We’re levaraging NuiTrack SDK, and we’ve found a few issues.
First of all, we’re using nuitrack.net.dll , it’s the only API we’re using.
Given that you have more than one sensor connected (let’s say, an Astra an a D435), how do you select which one to initialize?
For what is ‘Nuitrack.Init(string)’ config parameter is used exactly? I recall seeing that you can pass a path to the directory in which nuitrack is installed… does it mean that if use that, I don’t need to set the enviroment variable NUITRACK_HOME?
We also got this issue:
With no compatible sensor connected to the computer, I expected ‘Nuitrack.Init("")’ to throw an exception; instead, it just executed fine.
Immeditely after, ‘DepthSensor.Create();’ was executed and threw ‘System.AccessViolationException’ which is an exception that cannot be catched and forces program termination, which is not very user friendly.
There is NO way currently to select the sensor that should be connected - ASTRA will always be selected before INTEL.
Yes the string you pass to Init("") can be the FULL path to a nuitrack.config file. As in:
You may however need to update some of the paths in the nuitrack.config file itself - as there seemed to be a bug at one point that resulted the licence file and the middleware files not being found correctly.
Once done YES that executable would bypass the need for the NUITRACK_HOME file - HOWEVER - each installation of nuitrack requires a licence file that must be activated on the target computer - as the file is bound to the hardware - and to the sensor according to the documentation.
For this activation to work - you MUST still have NUITRACK_HOME setup and the PATH environment variables setup correctly as well.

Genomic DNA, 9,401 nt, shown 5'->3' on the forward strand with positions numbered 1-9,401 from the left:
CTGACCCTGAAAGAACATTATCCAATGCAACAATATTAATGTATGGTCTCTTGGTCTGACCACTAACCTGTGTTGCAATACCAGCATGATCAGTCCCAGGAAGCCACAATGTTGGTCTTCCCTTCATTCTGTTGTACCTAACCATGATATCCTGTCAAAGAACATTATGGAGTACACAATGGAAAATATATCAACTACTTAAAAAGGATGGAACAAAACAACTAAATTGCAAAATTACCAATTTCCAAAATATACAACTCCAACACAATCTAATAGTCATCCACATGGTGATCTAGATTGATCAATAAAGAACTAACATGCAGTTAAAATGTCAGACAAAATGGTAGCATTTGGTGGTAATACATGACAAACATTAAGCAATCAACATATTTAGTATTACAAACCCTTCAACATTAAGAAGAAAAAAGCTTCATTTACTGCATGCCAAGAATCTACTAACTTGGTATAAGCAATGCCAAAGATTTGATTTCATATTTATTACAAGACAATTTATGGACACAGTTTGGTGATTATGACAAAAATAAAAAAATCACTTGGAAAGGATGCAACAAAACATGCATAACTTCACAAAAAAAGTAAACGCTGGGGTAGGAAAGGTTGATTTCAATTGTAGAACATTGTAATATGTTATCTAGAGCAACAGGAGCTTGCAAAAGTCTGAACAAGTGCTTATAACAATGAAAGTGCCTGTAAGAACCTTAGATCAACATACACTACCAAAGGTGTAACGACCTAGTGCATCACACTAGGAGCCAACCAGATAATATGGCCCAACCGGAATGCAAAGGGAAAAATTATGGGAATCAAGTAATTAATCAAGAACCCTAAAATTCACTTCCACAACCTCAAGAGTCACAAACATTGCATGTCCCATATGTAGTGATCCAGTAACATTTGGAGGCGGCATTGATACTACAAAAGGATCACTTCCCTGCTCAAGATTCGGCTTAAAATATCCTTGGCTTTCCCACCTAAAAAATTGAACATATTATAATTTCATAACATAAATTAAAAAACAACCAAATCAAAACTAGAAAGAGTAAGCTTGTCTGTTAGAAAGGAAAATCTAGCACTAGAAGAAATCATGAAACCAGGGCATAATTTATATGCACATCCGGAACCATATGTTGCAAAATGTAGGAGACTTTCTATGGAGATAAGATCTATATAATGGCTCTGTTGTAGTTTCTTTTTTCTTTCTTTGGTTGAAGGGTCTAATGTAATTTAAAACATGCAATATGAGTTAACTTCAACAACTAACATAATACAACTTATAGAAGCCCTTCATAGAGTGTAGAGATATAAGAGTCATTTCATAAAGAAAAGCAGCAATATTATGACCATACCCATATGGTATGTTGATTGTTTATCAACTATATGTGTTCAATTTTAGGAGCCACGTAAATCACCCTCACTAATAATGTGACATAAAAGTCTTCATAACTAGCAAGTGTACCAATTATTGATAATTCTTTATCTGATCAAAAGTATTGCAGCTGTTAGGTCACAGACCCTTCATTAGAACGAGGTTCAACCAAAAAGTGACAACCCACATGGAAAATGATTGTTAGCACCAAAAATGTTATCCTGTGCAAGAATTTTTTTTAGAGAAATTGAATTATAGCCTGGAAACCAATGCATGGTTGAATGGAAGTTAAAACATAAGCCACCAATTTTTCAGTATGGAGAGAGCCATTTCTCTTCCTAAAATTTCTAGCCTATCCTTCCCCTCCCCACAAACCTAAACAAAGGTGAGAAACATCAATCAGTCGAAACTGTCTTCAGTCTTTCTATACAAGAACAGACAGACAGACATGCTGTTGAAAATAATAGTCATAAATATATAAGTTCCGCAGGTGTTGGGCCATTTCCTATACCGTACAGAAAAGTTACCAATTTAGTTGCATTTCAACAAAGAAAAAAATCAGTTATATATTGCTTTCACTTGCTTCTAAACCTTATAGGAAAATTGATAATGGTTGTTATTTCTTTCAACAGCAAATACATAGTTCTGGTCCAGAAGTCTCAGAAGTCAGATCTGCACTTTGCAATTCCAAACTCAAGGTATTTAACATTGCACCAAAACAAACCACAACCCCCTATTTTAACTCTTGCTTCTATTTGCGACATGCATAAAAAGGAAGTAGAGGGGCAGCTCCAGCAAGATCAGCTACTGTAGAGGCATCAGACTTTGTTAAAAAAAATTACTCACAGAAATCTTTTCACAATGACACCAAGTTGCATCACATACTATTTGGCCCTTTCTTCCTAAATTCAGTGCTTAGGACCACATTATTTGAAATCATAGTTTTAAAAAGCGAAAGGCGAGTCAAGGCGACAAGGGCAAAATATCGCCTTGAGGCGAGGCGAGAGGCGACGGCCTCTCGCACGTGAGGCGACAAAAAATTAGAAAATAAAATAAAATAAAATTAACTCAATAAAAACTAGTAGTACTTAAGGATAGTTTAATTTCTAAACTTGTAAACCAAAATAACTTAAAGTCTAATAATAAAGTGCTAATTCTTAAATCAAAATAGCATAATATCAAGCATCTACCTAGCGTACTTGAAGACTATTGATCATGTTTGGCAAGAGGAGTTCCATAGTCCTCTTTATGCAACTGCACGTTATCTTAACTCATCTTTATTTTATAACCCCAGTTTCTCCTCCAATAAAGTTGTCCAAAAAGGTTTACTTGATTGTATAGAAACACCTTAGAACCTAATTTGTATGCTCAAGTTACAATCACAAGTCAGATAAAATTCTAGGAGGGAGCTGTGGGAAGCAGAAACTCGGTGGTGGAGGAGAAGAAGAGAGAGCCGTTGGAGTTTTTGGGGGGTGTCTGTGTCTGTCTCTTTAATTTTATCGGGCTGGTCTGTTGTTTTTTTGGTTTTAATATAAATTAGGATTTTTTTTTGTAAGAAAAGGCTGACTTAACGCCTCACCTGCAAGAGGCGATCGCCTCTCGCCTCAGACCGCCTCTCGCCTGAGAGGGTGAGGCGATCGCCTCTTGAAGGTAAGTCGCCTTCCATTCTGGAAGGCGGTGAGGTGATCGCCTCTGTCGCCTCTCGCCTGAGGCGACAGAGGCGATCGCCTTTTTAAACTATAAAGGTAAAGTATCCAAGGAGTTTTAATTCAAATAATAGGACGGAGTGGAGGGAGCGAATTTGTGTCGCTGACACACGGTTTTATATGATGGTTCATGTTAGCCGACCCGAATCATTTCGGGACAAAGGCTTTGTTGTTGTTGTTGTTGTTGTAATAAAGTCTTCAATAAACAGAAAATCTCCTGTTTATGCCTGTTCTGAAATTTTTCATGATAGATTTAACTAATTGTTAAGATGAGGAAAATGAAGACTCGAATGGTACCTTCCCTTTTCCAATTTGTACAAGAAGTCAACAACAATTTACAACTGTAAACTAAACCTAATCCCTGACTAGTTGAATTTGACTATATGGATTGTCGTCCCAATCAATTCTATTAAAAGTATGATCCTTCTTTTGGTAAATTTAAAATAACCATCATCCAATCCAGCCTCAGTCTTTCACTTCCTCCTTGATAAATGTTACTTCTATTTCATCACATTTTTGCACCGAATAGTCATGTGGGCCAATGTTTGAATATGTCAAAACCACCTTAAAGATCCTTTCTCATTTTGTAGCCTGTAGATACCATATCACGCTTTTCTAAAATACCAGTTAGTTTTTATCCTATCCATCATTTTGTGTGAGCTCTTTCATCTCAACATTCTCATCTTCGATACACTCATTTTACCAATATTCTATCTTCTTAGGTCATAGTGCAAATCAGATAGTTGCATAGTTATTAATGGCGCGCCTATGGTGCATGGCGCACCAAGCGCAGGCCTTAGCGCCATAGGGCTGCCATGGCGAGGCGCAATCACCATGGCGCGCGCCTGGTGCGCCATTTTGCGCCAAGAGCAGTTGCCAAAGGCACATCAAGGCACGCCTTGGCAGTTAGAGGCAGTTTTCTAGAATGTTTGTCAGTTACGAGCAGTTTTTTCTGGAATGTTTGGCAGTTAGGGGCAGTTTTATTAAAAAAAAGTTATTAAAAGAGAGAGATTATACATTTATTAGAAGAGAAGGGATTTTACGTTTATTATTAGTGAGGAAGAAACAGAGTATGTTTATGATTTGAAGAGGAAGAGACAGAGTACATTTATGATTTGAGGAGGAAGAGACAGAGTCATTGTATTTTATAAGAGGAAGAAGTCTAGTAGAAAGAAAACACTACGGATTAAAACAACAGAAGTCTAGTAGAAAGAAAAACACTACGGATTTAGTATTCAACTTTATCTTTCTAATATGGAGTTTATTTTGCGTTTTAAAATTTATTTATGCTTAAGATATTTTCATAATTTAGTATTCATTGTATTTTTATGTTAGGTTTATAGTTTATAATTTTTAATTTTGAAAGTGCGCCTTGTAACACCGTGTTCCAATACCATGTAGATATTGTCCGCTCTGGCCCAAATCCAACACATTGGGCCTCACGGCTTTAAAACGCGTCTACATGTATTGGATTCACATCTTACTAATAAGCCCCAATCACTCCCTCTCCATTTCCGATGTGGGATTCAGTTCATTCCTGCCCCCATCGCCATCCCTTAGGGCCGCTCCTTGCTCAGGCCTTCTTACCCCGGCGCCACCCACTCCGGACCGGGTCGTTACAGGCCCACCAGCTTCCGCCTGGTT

So the net result of using Init(“c:\nuitrack\data\nuitrack.config”) may be somewhat limited.
And more to the point - each build of nuitrack regularly makes core changes to the contents of the config file - so we tend to avoid making any changes to that file at all.
If you want to make changes in the config - doing them at runtime using the SDK setConfigValue(“key”,“value”); method is more reliable.
Init() is a pretty weird method at times … but technically I guess its not really an exception if the system does not find a valid device.
The real issue that we have right now - its that there is no way to KNOW this - or to KNOW what device is actually connected.
Something as simple as the ability to call methods like Nuitrack::isConnected(); and Nuitrack::getConnectedDevice(); would solve so many issues.
In the c++ sdk we put a try/catch around all nuitrack calls to get around this sort of error - but the issue here is that since .net 4.0 the default for “AccessViolationExceptions” was changed - basically .net used to catch these exceptions but now it doesn’t.
If you need a hack to make it work right now - could be something like this - which creates an unsafe wrapper for calls that may have potential AccessViolationException issues.
public void createNuitrackModules()
int Stage = 0;
Stage = 1;
_depthSensor = DepthSensor.Create();
Stage = 2;
_colorSensor = ColorSensor.Create();
Stage = 3;
_userTracker = UserTracker.Create();
Stage = 4;
_skeletonTracker = SkeletonTracker.Create();
Stage = 5;
_handTracker = HandTracker.Create();
Stage = 6;
_gestureRecognizer = GestureRecognizer.Create();
Stage = 7;
catch (AccessViolationException e)
// You should really terminate your application here
// As the system state is potentially suspect - but at least you can now do it elegantly.
Adding to the list of initialization issues:
In the c# API, if we try to initialize NuiTrack while NO sensor is connected, this is what happens:
NuiTrack.Init(""); call passes. I would have expected an exception here.
DepthSensor.Create(); throws System.AccessViolationException, which cannot be catched with a try catch block, resulting in an unexpected application crash.
What would I expect: whenever something’s wrong, throw an exception that can be controlled and redirected.
Exceptions like System.AccessViolationException are, by nature, uncontrollable and in the best case they produce unexpected results, and catastrophic crashes at worst.